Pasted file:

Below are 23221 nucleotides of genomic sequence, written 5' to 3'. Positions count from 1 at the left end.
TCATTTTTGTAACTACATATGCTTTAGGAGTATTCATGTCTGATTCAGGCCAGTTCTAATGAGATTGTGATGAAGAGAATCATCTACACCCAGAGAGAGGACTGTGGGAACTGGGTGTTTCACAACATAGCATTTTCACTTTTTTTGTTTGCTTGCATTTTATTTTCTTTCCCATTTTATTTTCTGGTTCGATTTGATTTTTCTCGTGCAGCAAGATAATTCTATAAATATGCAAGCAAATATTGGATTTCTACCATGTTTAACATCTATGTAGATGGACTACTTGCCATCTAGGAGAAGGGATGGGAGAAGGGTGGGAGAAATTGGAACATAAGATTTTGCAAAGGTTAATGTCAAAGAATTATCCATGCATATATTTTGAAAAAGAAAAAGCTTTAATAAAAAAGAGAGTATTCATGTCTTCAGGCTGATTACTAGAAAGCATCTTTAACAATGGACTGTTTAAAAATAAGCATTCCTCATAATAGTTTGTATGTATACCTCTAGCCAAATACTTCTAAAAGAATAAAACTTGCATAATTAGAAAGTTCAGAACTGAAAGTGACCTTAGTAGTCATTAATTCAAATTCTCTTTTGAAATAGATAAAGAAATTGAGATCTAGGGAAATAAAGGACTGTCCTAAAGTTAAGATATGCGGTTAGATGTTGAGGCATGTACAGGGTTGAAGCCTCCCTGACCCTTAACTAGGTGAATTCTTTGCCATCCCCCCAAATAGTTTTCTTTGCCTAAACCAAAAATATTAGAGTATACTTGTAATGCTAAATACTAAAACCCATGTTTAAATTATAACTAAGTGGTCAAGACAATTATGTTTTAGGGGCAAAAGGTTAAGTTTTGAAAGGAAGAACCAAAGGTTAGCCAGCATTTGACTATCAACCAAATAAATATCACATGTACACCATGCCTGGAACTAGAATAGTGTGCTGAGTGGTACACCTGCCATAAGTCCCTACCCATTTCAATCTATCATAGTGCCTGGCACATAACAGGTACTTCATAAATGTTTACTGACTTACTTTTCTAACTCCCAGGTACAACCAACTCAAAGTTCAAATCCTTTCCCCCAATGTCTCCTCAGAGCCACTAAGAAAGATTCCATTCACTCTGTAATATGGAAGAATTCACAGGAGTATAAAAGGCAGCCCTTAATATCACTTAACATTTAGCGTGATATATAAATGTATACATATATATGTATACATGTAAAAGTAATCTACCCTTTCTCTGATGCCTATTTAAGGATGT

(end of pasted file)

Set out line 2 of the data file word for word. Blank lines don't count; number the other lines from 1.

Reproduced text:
TCATTTTTGTAACTACATATGCTTTAGGAGTATTCATGTCTGATTCAGGCCAGTTCTAATGAGATTGTGATGAAGAGAATCATCTACACCCAGAGAGAGGACTGTGGGAACTGGGTGTTTCACAACATAGCATTTTCACTTTTTTTGTTTGCTTGCATTTTATTTTCTTTCCCATTTTATTTTCTGGTTCGATTTGATTTTTCTCGTGCAGCAAGATAATTCTATAAATATGCAAGCAAATATTGGATTTCTACCATGTTTAACATCTATGTAGATGGACTACTTGCCATCTAGGAGAAGGGATGGGAGAAGGGTGGGAGAAATTGGAACATAAGATTTTGCAAAGGTTAATGTCAAAGAATTATCCATGCATATATTTTGAAAAAGAAAAAGCTTTAATAAAAAAGAGAGTATTCATGTCTTCAGGCTGATTACTAGAAAGCATCTTTAACAATGGACTGTTTAAAAATAAGCATTCCTCATAATAGTTTGTATGTATACCTCTAGCCAAATACTTCTAAAAGAATAAAACTTGCATAATTAGAAAGTTCAGAACTGAAAGTGACCTTAGTAGTCATTAATTCAAATTCTCTTTTGAAATAGATAAAGAAATTGAGATCTAGGGAAATAAAGGACTGTCCTAAAGTTAAGATATGCGGTTAGATGTTGAGGCATGTACAGGGTTGAAGCCTCCCTGACCCTTAACTAGGTGAATTCTTTGCCATCCCCCCAAATAGTTTTCTTTGCCTAAACCAAAAATATTAGAGTATACTTGTAATGCTAAATACTAAAACCCATGTTTAAATTATAACTAAGTGGTCAAGACAATTATGTTTTAGGGGCAAAAGGTTAAGTTTTGAAAGGAAGAACCAAAGGTTAGCCAGCATTTGACTATCAACCAAATAAATATCACATGTACACCATGCCTGGAACTAGAATAGTGTGCTGAGTGGTACACCTGCCATAAGTCCCTACCCATTTCAATCTATCATAGTGCCTGGCACATAACAGGTACTTCATAAATGTTTACTGACTTACTTTTCTAACTCCCAGGTACAACCAACTCAAAGTTCAAATCCTTTCCCCCAATGTCTCCTCAGAGCCACTAAGAAAGATTCCATTCACTCTGTAATATGGAAGAATTCACAGGAGTATAAAAGGCAGCCCTTAATATCACTTAACATTTAGCGTGATATATAAATGTATACATATATATGTATACATGTAAAAGTAATCTACCCTTTCTCTGATGCCTATTTAAGGATGT